I was beginning to inspect it when suddenly a sharp voice from behind me asked: “Can I help you?” I turned to find an imperious, well-groomed, very tall woman staring at me. “I’m looking for something for a woman friend of mine,” I stammered, adding, “She likes bright pink.” “What size is she?” the saleslady asked with a knowing look. “She is about my size,” I said, “maybe a little taller.” Her face softened. She said: “Why don’t you just try it on.”
I didn’t know what to say, but she continued, “Don’t worry, honey, we have men trying on women’s clothes all the time. It’s nothing to be ashamed of.” She led me to a private dressing booth in the back corner of the store and opened the door. “Don’t be embarrassed. I’ll keep watch right outside the door.”
I shut the door, and put on the skirt and jacket and looked in the mirror. I guess I hoped that I would look like super sexy Joan Collins, British star of Dynasty fame, or Joan Crawford, the broad shouldered MGM legend who made masculine suits and eyebrows all the rage in the 1940s and 1950s. Instead I looked more like the moon faced Metropolitan Opera star Joan Sutherland, who sang like a dream but on stage appeared to be approximately as tall as she was wide.
I peeped my head out of the door and saw that my saleslady accomplice was there. “Let me look,” she said. I opened the door only wide enough for her to get a solid take. “Does this color make me look fat?” I queried.
“No, honey,” she replied. “Considering that you are a size 18, that suit makes you look almost svelte.” I took off the skirt and jacket and went out to charge it. My saleslady was standing, smiling, behind the register. “That wasn’t so hard, was it?” she asked as she rang up the sale. I tried to explain that I was in a show and that I was playing a woman. I doubt that she believed me, but she led me by the hand to the lingerie department and helped me pick out a slenderizing panty girdle and a long line brassiere that fastened in the front.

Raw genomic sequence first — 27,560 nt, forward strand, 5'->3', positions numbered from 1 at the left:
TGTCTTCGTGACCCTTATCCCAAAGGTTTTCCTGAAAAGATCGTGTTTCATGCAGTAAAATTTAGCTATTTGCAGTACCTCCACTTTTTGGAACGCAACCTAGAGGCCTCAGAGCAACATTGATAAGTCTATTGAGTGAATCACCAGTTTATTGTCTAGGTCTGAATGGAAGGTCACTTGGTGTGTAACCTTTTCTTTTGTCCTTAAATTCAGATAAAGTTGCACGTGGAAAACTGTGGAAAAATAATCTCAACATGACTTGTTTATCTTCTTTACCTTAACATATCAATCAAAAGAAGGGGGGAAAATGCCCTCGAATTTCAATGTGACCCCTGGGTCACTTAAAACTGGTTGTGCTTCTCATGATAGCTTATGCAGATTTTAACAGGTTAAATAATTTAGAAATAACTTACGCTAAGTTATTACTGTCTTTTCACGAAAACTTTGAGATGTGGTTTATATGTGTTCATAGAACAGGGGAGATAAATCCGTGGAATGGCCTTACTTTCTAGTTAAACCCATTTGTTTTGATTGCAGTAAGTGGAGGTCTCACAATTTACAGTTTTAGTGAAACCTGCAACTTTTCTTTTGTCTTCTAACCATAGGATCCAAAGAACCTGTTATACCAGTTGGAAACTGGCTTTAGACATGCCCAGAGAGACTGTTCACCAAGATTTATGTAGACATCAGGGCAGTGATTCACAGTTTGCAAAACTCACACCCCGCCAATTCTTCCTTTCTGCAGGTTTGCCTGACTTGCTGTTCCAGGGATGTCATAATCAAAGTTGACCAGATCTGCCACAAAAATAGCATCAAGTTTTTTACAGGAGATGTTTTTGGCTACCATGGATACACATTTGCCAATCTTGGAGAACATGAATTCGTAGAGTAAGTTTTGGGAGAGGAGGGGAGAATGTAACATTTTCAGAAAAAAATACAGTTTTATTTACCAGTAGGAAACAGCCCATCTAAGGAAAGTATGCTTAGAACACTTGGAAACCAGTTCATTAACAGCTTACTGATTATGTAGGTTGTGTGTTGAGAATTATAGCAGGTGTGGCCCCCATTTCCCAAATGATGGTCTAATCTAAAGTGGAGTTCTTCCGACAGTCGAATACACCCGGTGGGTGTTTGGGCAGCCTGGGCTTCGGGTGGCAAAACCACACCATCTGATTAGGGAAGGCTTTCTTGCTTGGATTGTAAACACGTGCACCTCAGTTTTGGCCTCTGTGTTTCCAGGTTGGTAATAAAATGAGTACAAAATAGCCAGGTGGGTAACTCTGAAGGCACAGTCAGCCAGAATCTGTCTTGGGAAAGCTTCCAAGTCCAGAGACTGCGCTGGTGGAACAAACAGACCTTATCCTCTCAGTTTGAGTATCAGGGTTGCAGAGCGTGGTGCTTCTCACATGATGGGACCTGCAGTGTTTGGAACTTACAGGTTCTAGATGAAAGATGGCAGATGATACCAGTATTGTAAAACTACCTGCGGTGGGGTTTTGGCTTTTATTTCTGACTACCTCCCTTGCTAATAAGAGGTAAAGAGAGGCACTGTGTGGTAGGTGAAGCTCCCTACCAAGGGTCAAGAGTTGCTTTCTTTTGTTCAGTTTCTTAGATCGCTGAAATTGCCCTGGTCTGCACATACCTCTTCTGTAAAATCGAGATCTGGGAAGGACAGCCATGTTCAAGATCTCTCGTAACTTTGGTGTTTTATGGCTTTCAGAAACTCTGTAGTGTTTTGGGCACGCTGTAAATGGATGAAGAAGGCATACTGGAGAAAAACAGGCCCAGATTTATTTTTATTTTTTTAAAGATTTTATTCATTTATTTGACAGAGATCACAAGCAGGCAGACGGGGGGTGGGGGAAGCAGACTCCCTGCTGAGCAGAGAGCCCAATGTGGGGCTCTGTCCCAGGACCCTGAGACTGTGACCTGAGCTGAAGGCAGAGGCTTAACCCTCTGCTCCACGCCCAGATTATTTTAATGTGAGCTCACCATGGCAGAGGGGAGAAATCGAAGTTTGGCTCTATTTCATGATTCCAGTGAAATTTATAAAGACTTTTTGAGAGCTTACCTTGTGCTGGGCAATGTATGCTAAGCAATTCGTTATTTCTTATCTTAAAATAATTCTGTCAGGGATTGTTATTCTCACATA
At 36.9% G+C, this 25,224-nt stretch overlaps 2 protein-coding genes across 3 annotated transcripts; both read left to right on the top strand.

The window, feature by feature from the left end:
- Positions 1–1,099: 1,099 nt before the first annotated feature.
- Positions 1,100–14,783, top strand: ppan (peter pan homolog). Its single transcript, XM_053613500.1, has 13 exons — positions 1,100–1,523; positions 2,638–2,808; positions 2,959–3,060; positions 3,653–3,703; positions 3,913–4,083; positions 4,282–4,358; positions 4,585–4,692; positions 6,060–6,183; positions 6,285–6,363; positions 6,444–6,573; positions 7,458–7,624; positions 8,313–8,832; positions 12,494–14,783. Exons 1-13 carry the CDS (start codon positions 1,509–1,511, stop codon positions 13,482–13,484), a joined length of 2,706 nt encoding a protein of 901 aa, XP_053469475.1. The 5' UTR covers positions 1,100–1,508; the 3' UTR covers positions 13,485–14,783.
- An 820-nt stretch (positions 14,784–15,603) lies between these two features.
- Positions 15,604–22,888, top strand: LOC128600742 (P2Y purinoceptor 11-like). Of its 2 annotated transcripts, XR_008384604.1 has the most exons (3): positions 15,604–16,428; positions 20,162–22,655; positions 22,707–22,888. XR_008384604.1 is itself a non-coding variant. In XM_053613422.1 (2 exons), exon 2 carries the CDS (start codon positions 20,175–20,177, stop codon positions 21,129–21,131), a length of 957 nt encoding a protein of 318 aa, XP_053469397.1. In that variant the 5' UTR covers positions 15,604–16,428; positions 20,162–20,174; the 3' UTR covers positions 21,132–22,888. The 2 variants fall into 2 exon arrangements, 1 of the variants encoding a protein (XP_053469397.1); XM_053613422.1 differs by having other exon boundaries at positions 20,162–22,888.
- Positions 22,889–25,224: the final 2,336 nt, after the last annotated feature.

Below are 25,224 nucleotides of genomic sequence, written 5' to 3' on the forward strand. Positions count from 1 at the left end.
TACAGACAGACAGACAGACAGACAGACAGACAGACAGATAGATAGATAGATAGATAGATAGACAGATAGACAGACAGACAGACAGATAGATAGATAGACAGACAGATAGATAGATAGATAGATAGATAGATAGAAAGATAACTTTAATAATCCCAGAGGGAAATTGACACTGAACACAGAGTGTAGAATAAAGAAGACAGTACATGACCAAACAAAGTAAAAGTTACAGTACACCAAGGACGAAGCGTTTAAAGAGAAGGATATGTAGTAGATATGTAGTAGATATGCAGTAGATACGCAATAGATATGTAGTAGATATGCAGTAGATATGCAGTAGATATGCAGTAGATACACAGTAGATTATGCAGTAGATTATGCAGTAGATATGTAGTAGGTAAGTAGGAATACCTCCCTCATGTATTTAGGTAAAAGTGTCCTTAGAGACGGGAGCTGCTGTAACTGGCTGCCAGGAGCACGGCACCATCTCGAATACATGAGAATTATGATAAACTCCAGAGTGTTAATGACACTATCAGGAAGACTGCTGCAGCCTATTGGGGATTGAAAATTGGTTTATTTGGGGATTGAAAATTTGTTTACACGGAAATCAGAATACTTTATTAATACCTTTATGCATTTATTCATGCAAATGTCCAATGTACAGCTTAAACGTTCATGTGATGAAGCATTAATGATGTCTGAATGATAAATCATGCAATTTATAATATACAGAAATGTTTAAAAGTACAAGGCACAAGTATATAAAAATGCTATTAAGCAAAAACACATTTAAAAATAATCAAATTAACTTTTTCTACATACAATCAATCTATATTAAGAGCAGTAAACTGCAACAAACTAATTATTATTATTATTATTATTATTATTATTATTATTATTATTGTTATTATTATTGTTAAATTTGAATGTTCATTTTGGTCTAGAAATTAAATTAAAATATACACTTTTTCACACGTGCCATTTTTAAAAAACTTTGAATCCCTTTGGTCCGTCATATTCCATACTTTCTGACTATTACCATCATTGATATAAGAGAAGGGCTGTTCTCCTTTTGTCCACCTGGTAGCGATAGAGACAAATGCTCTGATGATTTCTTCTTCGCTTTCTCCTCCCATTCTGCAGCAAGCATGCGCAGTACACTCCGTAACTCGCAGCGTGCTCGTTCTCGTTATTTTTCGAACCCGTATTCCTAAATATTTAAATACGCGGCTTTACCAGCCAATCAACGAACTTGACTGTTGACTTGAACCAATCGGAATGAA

Dancing the Night Away
Before I left the store, she gave me the best advice she could offer. Being a large woman herself, she said, “Honey, it’s the shoes that really kill you.” She wrote an address of a shoe store on the back of her business card. “Go here,” she said, “tell them Lucille sent you. You’ll thank me.”
I have thanked her many times. Over ten years later, I was hired to understudy Harvey Fierstein in the role of Edna Turnblad in Hairspray, which won him the Tony Award. Edna is the overbearing and overweight mother of Tracy Turnblad, the chubby idealistic teenager with big dreams and even bigger hair, in the John Waters’ story of racial integration in 1960s Baltimore. I used that same shoe store for my Edna Turnblad shoes.
Navigating through the strange and uncomfortable jungle of women’s clothes and shoes and hair and nails and makeup was made so much easier because of her help and kindness. After we opened Ruthless, I went back to the store and gave her free tickets to see the show and she came backstage. “You really are in this show,” she said, “and that pink suit makes you look fabulous.”
In playing roles like Sylvia St. Croix, Edna Turnblad, and most recently, a character of my own creation, Sinthea Starr, I spend hours of rehearsal in front of a mirror to capture that subtle reality of what makes a woman different from a man. The world of gender reversal is difficult and scary. It has been immensely rewarding to unlearn postures and poses that date to childhood, and to relearn to walk and talk and see and feel the world from the other side of the gender fence. The Ginger Rogers’ quip — that she did everything Fred Astaire did, only backwards and in heels – definitely rings true.
Joel Vig works in the theater as a director, actor, writer and musician. He created six roles in the award-winning Broadway musical, “Hairspray,” and played Sylvia St. Croix in “Ruthless!,” winner of the Outer Critic’s Best Musical Award in 1993. He appeared in the movie “Liszt for President,” winner of the Best Non-European Feature at the Paris Film Festival in 2008. He lives in New York City.